The recommendation agent in an embodiment may perform this determination of CO2 emissions value for each indexed and classified JSON incident it receives from the device index mapper 263 over the CO2 emissions state determination training period. Following such a determination, the recommendation agent 290 may append one or more JSON events indicating the CO2 emissions value within the indexed and classified JSON incident most recently received from the device index mapper 263 and upon which such a determination was made to create a CO2 determined JSON incident. The recommendation agent 290 may routinely generate such CO2 determined JSON incidents and transmit them to the videoconferencing application CO2 emissions minimization system 280 operating at the UEM platform 200 in an embodiment.

As described herein, the videoconferencing application CO2 emissions minimization system 280 in an embodiment may generate recommended CO2 reduction instructions for de-activating user-adjustable policy videoconference settings for features of videoconferencing software applications to limit CO2 emissions due to execution of such videoconferencing software applications. In an embodiment, the videoconferencing application CO2 emissions minimization system 280 operating at the UEM platform 200 may track CO2 emissions due to execution of a videoconferencing application at a client information handling system (e.g., 250 or 270) managed by an enterprise management system. The videoconferencing application CO2 emissions minimization system 280 in an embodiment may determine, based on CO2 determined JSON incidents received from the client information handling system (e.g., 250) whether the user of the client information handling system 250 is participating in a videoconferencing user session in which she is not the host or the presenter. For example, the videoconferencing application CO2 emissions minimization system 280 may refer to the CO2 determined JSON incident described above to identify the JSON event named “videoconferencing_app_user_session_participation_status,” having a value of “participant,” indicating the user has joined an active videoconferencing user session as a participant, rather than as a host. In other embodiments, the JSON event “videoconferencing_app_user_session_participation_status” may have another value such as “host,” indicating that the user is participating as a host, or “screen_share,” indicating that the user is sharing a screen image of the client information handling system 250. In some embodiments, the videoconferencing application CO2 emissions minimization system 280 may only suggest limiting CO2 emissions due to execution of the videoconferencing application when the user is not participating as a host or sharing a screen image within the active user session.

When it is determined that a user of a client information handling system is participating in a videoconferencing user session in which she is not the host or presenter, the videoconferencing application CO2 emissions minimization system 280 in an embodiment may determine a videoconferencing CO2 emissions value indicating an amount of CO2 emitted due to execution of the videoconferencing application at the client information handling system (e.g., 250). As a first step in this determination, the videoconferencing application CO2 emissions minimization system 280 may determine, based on the received CO2 determined JSON incident, hardware resources consumed by the videoconferencing application. For example, the videoconferencing application CO2 emissions minimization system 280 may refer to the CO2 determined JSON incident described above to identify a JSON event named “videoconferencing_applicaiton_GPU_usage,” having a value of 0.95 indicating that the videoconferencing application consumed 95% of the available resources for the GPU 242 of the client information handling system 250. As another example, the videoconferencing application CO2 emissions minimization system 280 may refer to the CO2 determined JSON incident described above to identify a JSON event named “videoconferencing_applicaiton_NID_usage,” having a value of 0.9 indicating that the videoconferencing application consumed 90% of the available resources for the network interface device 220 of the client information handling system 250. In other embodiments, the CO2 determined JSON incident may also provide similar percentage values of the resources for other hardware components used by the videoconferencing application, such as other types of processors 242 (e.g., CPU, VPU), the microphone 249, the camera 247, the display 245, the memory 246, the fan 243, battery 244, or GPS unit 248.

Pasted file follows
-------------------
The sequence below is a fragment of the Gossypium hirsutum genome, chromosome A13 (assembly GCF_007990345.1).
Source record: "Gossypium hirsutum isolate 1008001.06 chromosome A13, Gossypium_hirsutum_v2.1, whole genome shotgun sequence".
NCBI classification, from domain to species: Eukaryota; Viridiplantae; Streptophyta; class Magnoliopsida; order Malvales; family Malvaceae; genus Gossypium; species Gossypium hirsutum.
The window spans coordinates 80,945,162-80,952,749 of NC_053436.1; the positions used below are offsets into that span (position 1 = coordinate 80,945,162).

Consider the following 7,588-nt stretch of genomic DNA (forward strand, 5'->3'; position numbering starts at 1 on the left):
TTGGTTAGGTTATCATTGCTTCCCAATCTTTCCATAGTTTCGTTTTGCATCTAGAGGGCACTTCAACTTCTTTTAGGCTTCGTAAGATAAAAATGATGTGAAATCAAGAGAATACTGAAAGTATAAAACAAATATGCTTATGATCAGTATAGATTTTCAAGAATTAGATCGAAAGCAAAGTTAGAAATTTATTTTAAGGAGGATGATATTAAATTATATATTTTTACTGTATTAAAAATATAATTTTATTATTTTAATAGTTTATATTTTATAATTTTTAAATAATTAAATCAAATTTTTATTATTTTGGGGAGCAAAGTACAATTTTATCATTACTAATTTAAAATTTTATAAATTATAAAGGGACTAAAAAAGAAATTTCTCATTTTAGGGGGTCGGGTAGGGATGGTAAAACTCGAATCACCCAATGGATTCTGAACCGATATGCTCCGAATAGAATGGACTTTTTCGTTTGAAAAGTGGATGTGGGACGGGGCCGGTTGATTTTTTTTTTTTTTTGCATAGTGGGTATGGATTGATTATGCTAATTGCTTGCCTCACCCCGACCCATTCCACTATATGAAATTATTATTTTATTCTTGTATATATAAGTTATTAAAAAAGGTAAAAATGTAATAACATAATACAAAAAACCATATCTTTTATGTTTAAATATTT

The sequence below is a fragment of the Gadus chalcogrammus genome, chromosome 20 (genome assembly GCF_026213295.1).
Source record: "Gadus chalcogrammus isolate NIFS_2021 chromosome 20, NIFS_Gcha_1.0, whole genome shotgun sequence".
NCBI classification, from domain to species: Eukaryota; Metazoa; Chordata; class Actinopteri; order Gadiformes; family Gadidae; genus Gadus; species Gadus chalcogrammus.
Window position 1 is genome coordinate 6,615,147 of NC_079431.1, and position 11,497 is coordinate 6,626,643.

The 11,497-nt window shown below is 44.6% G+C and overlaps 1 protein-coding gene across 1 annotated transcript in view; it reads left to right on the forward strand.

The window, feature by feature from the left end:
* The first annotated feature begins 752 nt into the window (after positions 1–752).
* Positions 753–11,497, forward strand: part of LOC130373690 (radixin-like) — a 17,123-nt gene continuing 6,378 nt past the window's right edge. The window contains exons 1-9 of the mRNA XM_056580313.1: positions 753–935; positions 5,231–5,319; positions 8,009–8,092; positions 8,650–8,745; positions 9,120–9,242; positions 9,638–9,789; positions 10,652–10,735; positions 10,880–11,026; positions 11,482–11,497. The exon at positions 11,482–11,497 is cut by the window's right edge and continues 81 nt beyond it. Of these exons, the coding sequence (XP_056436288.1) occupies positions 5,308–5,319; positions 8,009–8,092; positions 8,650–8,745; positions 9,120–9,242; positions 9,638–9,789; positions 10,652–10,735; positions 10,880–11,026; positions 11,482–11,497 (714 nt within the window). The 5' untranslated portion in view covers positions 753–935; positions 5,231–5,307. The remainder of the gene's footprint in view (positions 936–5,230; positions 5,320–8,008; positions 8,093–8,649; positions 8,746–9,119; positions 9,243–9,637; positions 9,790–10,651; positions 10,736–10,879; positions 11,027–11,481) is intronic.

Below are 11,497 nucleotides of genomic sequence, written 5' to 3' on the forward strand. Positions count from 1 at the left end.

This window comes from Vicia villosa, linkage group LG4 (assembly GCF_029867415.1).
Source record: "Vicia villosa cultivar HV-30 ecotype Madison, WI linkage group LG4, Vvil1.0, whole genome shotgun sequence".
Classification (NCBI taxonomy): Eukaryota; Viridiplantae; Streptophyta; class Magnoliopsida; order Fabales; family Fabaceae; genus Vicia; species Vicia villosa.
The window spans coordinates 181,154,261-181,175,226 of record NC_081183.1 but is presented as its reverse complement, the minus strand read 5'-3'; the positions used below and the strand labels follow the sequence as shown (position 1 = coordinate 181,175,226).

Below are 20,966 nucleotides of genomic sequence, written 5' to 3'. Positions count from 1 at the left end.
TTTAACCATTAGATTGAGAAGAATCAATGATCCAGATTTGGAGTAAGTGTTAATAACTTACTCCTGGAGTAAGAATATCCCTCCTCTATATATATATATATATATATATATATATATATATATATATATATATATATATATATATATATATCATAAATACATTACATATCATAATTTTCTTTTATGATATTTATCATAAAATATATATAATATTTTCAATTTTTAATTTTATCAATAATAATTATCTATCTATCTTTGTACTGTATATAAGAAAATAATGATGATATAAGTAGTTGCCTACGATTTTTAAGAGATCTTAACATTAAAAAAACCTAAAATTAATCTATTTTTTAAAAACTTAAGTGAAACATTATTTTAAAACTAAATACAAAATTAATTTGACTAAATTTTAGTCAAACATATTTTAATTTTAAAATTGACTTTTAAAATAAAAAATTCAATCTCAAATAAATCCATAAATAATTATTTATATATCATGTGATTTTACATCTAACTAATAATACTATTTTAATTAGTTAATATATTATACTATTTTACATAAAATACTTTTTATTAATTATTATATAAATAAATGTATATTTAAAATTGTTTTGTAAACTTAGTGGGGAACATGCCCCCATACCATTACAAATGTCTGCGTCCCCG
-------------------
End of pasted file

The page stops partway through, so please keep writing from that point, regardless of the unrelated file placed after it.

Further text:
The videoconferencing application CO2 emissions minimization system 280 in an embodiment may also determine, based on the received CO2 determined JSON incident, power consumed by various hardware components of the client information handling system 250. For example, the videoconferencing application CO2 emissions minimization system 280 may refer to the CO2 determined JSON incident described above to identify a JSON event named “GPU_power_consumption_watts,” having a value of 50, indicating that the GPU 242 for the client information handling system 250 consumed 50 Watts. In other embodiments, the CO2 determined JSON incident may also provide similar power consumption values for other hardware components, such as the network interface device 220, other types of processors 242 (e.g., CPU, VPU), the microphone 249, the camera 247, the display 245, the memory 246, the fan 243, battery 244, or GPS unit 248.